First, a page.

As we have learned more about the world of microbes, it’s become clear that it’s possible to use bacteria and viruses as treatments against disease. But although microbes often work incredibly well at protecting against infections or attacking tumours, we still don’t really know exactly how they work.
We know that our immune systems have developed ways to keep up with the devious tricks and schemes of microbes. When our cells become infected, the immune system activates a huge cascade of pathways, one of which leads to the activation of T cells against infected targets.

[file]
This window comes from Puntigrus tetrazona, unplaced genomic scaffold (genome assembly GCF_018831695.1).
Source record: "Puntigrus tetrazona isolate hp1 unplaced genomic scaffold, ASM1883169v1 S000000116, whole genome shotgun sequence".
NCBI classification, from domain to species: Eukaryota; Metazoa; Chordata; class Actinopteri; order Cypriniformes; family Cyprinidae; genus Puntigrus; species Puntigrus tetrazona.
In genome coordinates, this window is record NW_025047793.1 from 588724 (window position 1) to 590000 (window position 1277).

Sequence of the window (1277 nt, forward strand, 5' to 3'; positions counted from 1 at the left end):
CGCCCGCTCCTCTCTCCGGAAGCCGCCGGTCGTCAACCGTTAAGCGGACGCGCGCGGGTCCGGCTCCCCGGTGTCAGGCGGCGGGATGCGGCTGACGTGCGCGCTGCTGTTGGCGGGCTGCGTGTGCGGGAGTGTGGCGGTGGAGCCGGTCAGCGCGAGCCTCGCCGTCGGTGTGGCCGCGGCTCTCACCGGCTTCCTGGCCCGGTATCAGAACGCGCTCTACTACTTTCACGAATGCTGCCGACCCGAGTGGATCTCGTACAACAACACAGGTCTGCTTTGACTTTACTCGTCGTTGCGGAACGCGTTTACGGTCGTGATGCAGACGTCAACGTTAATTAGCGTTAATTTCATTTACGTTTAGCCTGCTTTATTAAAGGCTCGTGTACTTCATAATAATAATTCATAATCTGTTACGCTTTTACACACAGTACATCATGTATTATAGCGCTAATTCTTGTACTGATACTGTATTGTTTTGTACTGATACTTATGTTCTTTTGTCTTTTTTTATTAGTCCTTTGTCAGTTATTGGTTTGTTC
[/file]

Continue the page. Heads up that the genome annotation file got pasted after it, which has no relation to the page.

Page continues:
For T cells, forming a tight bond with these infected target cells is thought to be incredibly important in achieving a high-grade T cell killing performance.
Now, a team of scientists from the Chinese CDC has found that the tightness of the bond between a T cell and a target cell infected with vaccinia virus (administered as a therapeutic vaccine) relies heavily on the expression of the signalling molecule, MyD88. Surprisingly, it doesn’t rely much on the affinity of the T cell receptor, or the inflammatory conditions generated by the infection.
This exciting research suggests that vaccines capable of engaging the MyD88 pathway might perform better by tuning T cells to bind more tightly and kill more effectively their intended target cells.
Image credit: NICHD via flickr
Repost from the Stojdl Lab blog.